5. Rich shoreline environment created by unique geological formations

Theme B:
Learning about and enjoying the natural environment from Mt. Apoi's alpine plants

Samani Town (Mt. Apoi Geopark) has seashore and cobble beach areas with various landforms. A cobble beach covered with peridotite rocks and other stones is found near Mt. Apoi, and along the sea cliffs is a rocky area with highly rugged terrain reefs. Wave-cut platforms have developed around the rock formations along the western coastline. The warm Tsugaru ocean current flows from the Sea of Japan through the Tsugaru Strait into the waters off Hidaka, supporting life in local seashore and cobble beach areas. In the vicinity of Cape Erimo to the east, the Oyashio cold current (also known as the Kurile current) flows to the south. As a result, the waters off Samani are home to living creatures from both warm and cold climate zones. Around 90 seaweed species and 120 creature species are known to inhabit the area.

Mitsuishi Kombu kelp (Laminaria angustata) is the main seaweed type found here. It is used to make soup stock (a staple of Japanese cuisine), and has been shipped nationwide as a traditional local specialty for 400 years.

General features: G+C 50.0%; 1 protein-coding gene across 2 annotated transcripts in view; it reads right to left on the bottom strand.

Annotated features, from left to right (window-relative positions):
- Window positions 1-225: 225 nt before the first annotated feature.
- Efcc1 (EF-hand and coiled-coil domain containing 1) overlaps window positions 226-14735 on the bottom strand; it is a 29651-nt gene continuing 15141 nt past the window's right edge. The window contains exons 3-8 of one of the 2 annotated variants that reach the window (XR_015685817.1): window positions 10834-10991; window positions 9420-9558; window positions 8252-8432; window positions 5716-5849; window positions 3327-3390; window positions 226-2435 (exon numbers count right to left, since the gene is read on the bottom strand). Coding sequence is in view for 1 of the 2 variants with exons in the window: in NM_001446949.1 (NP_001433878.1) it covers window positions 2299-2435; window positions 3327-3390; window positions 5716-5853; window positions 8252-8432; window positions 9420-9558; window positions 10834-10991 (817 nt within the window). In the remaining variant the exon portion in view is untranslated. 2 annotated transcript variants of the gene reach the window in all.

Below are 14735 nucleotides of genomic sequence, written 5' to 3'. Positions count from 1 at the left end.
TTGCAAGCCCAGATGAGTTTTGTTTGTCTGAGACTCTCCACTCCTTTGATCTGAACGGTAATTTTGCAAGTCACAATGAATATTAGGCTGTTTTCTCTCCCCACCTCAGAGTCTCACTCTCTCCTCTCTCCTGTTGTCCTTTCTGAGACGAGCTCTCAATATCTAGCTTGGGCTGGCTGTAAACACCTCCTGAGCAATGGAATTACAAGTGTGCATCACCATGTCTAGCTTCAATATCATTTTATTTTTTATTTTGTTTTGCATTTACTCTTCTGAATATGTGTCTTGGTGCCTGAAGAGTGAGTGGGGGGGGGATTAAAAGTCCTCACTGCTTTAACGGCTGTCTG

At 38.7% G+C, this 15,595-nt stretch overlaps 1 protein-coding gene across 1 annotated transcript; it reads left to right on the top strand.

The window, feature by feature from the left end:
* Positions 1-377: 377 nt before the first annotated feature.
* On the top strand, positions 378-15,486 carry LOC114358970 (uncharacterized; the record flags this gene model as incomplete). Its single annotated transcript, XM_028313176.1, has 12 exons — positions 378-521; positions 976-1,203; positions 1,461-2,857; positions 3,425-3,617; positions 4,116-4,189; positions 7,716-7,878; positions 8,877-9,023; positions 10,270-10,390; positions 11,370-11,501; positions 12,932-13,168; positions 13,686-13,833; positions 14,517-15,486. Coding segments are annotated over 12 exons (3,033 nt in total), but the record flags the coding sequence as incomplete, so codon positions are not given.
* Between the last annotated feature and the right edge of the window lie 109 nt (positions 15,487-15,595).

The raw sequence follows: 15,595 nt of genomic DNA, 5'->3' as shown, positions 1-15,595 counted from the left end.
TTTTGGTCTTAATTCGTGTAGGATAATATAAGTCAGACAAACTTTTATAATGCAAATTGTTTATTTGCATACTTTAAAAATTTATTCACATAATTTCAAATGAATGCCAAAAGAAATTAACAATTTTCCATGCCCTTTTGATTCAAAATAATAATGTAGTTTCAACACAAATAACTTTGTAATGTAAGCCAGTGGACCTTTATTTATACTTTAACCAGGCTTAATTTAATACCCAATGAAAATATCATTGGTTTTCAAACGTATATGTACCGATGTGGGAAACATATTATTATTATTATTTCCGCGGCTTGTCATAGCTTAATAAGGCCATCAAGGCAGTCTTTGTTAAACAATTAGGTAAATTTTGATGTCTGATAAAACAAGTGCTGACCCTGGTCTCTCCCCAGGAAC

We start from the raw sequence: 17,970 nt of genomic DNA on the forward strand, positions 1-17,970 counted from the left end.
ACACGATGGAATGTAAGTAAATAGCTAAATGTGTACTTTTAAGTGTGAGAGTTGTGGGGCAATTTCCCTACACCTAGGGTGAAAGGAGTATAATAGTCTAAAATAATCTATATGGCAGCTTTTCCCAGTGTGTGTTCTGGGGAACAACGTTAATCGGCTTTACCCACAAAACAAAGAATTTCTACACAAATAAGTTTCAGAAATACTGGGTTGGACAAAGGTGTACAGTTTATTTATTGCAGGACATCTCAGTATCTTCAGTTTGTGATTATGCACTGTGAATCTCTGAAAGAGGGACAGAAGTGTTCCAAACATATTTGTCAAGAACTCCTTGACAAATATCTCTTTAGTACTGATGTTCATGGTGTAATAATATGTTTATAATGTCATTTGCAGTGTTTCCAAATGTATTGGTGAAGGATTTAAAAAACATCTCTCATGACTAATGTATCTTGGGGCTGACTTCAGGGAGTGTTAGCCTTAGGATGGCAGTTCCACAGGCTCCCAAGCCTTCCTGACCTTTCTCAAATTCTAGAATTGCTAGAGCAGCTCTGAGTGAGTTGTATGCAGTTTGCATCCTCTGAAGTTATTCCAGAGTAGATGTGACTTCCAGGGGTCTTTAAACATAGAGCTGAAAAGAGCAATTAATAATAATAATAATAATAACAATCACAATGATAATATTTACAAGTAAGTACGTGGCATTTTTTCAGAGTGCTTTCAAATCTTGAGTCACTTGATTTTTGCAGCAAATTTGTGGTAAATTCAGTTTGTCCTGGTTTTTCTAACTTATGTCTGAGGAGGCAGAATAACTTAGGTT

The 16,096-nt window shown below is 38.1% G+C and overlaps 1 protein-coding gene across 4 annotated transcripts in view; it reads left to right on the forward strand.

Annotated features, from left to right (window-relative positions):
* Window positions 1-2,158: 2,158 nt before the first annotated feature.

Wave-cut platforms stretching behind Cape Enrumu

Cobble beach near the trailhead to Mt. Apoi

Typical seaweed types

Mitsuishi kombu (Laminaria angustata Kjellman)
This belt-like brown algae grows to 2 - 6 meters in length and 6 - 10 centimeters in width throughout the year. It tends to grow in colonies and form submarine forests, and is sold for consumption under the name of Hidaka Kombu.
Hornwort (Ceratophyllum demersum)
This thin brown cylindrical algae is edible, and grows to a length of 15 - 30 centimeters in colonies along shore reefs.
Fukuro-funori (Gloiopeltis furcata)
This edible red algae grows to a length of 2 - 7 centimeters in colonies on rocks and boulders.

Small marine animals

Japanese shore crab (Hemigrapsus sanguineus)
These arthropods have no hair on their squarish carapace, which is around 3 centimeters wide. They are often found together under boulders.
Ezoyasurihizaragai (Lepidozona albrechti)
This mollusk grows up to about 5 centimeters in length and around 3 centimeters in width. It attaches itself to the underside of boulders.
Ezo horse-dung sea urchins (Strongylocentrotus intermedius)
These echinoderms have a shell with a diameter of around 9 centimeters. Their spines are shorter than those of the northern sea urchin (Strongylocentrotus nudus) and have various colors. They inhabit areas outside tidal pools and the intertidal zone , and are named for their resemblance to horse dung.